Most complaints involve allegations that caregivers abused clients who were sometimes their own family members. But there are also several complaints of incidents between residents or attacks on staff. Most of the reports involved what the province calls alternate family care homes or private residences. Specific locations were not disclosed for privacy reasons.
"Staff person at an Individual Living Arrangement allegedly hit a resident in the face," says one 2009 report from Eastern Health, the province's largest health authority. The documents say charges were laid with the RCMP and the agency worker was fired. "Legal process is ongoing," the records say.
"Client indicated respite worker knocked client down, pulled hair and smacked client," says another 2009 complaint filed with Eastern Health. The document says the respite worker was fired.
The records describe repeated incidents around the province where alternate family care homes were closed or stayed open with conditions after reports of physical and financial abuse.
The documents also say several abuse victims wound up being removed and placed in long-term care or nursing homes.
Jerome Kennedy, the province's health and community services minister, declined through a spokesman to comment on either the documents or concerns raised by families and advocates.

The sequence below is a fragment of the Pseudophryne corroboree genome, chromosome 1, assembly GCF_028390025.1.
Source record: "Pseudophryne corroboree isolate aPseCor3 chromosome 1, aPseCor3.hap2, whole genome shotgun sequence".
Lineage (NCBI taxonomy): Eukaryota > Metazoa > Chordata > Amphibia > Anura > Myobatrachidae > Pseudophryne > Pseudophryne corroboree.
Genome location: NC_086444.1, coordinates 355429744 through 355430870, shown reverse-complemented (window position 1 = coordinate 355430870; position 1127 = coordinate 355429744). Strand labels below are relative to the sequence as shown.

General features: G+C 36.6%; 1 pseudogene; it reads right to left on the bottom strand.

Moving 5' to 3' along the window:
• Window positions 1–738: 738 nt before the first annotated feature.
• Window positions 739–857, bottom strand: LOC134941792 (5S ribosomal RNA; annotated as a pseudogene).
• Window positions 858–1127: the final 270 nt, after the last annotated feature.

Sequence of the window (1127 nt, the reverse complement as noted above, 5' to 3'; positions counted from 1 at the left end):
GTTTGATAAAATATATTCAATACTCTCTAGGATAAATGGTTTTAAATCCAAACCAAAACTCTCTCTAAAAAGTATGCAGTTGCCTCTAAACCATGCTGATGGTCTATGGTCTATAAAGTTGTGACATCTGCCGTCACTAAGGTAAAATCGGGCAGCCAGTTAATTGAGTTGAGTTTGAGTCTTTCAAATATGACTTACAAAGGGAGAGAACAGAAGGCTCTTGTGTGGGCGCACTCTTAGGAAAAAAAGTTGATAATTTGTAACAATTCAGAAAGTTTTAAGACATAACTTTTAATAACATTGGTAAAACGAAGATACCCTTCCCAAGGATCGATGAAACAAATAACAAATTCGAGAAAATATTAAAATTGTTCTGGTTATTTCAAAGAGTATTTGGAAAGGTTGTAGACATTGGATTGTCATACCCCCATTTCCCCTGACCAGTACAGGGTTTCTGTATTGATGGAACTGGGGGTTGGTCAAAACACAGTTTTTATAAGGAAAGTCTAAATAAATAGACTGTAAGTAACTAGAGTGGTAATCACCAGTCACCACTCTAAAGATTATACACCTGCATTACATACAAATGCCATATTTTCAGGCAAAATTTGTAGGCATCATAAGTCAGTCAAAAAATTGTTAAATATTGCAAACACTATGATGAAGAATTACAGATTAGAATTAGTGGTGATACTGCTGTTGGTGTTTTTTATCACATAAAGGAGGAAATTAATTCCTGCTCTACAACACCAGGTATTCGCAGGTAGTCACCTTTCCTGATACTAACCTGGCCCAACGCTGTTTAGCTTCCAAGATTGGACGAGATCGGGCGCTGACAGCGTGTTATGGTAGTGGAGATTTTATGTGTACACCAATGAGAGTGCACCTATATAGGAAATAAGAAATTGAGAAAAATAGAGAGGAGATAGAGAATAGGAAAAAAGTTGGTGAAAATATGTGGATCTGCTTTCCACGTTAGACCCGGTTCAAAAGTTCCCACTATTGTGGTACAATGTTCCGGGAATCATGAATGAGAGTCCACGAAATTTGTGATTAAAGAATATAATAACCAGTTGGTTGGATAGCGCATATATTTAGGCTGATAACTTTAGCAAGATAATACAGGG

Ray McIsaac, acting president of the Newfoundland and Labrador Association for Community Living, says the province has come a long way since people with disabilities were shut away in institutions.
"I think it's an unqualified success in terms of nobody ever asks to go back or to reopen those types of facilities," he says.
It's the right of people with disabilities to live in communities with the support they need to enjoy life as a full citizen, he adds.
But McIsaac warns that recent progress is threatened by a lack of government funding.
"I think it's fair to say that across the country there is a need to invest more money for sure into supporting people to live in their own homes in the community."
Otherwise, "there is a threat that we will repeat history and start to see people moving back into institutional and partly institutional types of living arrangements like personal care homes and nursing care homes." McIsaac says in Newfoundland and Labrador — a province that was a national leader in the shift to community living from institutions —there are signs of backsliding.
"You're hearing about more and more people finding themselves, because of the lack of options and choices ... in places that they don't belong.
"If somebody is in their 40s, they have no place being in a personal care home or a nursing facility. That's an inappropriate public response to the needs of people."